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The single-vehicle crash that destroyed Riverdale star K.J. Apa’s car last week left him without serious injuries, but others haven’t been so lucky in the past, and the late-night incident shines a spotlight yet again on a decades-old problem of fatigue and late-night work in entertainment — and on the larger problem of overall safety in the industry.
SAG-AFTRA will be sending a team to Vancouver, British Columbia, to investigate, as previously reported, and The Hollywood Reporter has learned that union president Gabrielle Carteris will be leading that team — a reflection of the importance of the matter and the scrutiny the accident has invited.
It seems axiomatic that no one should die making a movie or TV show, but many people have: Over a quarter-century, the Associated Press found that at least 43 people had died on film sets in the U.S. and 150 had been seriously injured.
Coincidentally, the crash involving the 20-year-old CW star comes 20 years after assistant cameraman Brent Hershman fell asleep at the wheel while driving home after a 19-hour day on New Line’s Pleasantville — and, like Apa, crashed into a utility pole. But, unlike Apa, Hershman died. That led one of Hershman’s colleagues, cinematographer Haskell Wexler, to create the 2006 documentary Who Needs Sleep?, which focused on the issue. Yet here we are again.
Sources told THR on Thursday that Apa had worked a 16-hour day prior to the crash and that he had a 45-minute drive each way between set and his lodgings. Did that leave him enough time to sleep before the next day’s call? Young adults need seven to nine hours of sleep a night, experts say.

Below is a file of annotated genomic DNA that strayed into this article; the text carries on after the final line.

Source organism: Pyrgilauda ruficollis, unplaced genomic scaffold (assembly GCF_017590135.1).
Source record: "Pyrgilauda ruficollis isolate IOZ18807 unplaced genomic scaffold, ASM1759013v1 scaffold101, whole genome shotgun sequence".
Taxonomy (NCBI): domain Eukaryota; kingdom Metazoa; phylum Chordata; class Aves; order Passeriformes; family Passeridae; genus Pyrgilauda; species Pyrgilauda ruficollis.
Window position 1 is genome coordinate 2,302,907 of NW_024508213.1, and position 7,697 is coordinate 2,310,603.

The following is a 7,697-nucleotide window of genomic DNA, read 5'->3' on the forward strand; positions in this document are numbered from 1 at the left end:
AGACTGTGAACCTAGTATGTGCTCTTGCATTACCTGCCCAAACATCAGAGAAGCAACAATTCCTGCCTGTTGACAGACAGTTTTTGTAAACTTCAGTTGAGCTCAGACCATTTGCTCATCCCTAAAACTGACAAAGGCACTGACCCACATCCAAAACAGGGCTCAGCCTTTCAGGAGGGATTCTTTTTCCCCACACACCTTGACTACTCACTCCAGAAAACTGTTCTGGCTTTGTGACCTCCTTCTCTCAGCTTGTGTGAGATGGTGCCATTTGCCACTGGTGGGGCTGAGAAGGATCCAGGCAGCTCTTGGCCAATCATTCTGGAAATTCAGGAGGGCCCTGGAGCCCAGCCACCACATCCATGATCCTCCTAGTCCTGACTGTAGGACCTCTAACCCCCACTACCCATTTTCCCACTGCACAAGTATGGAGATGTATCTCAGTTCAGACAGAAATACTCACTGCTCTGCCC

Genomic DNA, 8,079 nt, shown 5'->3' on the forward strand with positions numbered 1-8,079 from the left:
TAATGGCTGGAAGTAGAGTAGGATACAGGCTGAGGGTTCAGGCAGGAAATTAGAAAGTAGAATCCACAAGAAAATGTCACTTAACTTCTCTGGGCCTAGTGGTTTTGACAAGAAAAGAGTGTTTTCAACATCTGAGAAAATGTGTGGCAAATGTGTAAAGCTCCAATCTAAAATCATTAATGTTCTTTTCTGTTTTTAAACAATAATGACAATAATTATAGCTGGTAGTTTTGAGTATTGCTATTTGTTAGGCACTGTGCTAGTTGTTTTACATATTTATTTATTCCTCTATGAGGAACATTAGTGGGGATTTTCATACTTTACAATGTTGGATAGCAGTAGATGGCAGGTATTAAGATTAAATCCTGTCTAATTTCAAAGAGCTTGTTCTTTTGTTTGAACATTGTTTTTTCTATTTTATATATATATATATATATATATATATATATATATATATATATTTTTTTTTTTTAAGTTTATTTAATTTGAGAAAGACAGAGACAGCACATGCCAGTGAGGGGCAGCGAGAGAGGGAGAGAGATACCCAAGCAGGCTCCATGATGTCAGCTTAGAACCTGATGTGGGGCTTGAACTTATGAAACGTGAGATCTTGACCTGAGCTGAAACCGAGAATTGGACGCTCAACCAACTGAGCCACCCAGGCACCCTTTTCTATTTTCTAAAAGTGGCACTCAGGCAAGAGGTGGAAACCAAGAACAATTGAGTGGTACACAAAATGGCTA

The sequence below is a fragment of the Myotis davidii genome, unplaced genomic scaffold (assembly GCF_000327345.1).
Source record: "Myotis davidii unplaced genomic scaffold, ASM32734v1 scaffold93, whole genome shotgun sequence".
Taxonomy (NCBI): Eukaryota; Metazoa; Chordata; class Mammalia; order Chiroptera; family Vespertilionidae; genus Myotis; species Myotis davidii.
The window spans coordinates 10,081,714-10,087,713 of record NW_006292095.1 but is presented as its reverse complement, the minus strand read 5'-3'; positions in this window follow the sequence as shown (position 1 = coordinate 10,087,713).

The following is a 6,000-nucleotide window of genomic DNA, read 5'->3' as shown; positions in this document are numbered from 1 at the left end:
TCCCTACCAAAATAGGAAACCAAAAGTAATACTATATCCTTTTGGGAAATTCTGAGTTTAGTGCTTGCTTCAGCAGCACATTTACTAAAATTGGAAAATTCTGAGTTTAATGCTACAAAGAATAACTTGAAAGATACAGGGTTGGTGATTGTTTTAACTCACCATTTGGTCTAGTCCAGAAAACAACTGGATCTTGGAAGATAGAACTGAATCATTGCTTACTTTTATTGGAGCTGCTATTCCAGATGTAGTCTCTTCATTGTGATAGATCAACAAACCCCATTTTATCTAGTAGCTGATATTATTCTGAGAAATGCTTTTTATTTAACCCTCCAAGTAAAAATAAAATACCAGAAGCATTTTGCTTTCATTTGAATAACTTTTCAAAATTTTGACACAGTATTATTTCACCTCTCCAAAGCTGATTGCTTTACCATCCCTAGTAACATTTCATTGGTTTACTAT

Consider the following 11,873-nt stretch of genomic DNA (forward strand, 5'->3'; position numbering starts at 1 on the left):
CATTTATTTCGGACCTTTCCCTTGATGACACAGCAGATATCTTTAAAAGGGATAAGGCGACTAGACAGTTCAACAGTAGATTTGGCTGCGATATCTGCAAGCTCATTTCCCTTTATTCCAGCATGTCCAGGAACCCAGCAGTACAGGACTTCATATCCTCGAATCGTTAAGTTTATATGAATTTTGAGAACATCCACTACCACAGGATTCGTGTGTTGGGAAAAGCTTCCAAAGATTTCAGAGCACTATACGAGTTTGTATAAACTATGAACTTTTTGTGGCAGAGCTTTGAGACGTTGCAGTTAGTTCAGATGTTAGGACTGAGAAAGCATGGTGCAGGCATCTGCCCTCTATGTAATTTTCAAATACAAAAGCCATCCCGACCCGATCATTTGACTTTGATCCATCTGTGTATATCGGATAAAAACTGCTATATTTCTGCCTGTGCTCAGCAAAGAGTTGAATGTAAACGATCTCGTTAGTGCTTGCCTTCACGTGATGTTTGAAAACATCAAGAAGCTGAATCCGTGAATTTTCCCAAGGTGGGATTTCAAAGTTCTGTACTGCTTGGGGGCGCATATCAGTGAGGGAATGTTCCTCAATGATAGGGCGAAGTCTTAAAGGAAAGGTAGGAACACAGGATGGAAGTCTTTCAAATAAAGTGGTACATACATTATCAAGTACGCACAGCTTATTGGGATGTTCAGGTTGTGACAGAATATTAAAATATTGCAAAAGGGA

Riverdale producer Warner Bros. said Thursday that Apa and other castmembers can ask for transportation if they are feeling too tired to drive, but that puts the onus on often-vulnerable actors who don’t want to be seen as troublesome. Warners also said that Apa had worked 14.2 hours prior to the crash, and 2.5 and 7.7 on the preceding days. But it’s not clear whether those hours included meal breaks and possibly other unpaid, non-“work time” periods. That could add an hour or more to the 7.7-hour day and two or more hours to the 14.2-hour day.
Warners did not respond to a request for clarification or for additional figures regarding working hours on Warner Bros. or CW shows. Also unknown is whether Apa had been subject to what is known as a “forced call,” also termed “invasion of the rest period.”
Those rather brawny terms refer to a scenario in which a producer fails to accord a minimum 12-hour rest period between dismissal of an actor one day and his or her call time the next, a requirement long codified in the agreement between the studios and SAG, now SAG-AFTRA.
But how that 12-hour period is calculated — when the clock starts and stops — emerged as a contentious issue in the negotiations just months ago between the studios and SAG-AFTRA. The results of those negotiations were deeply unsatisfying to some performers, putting the union on the defensive.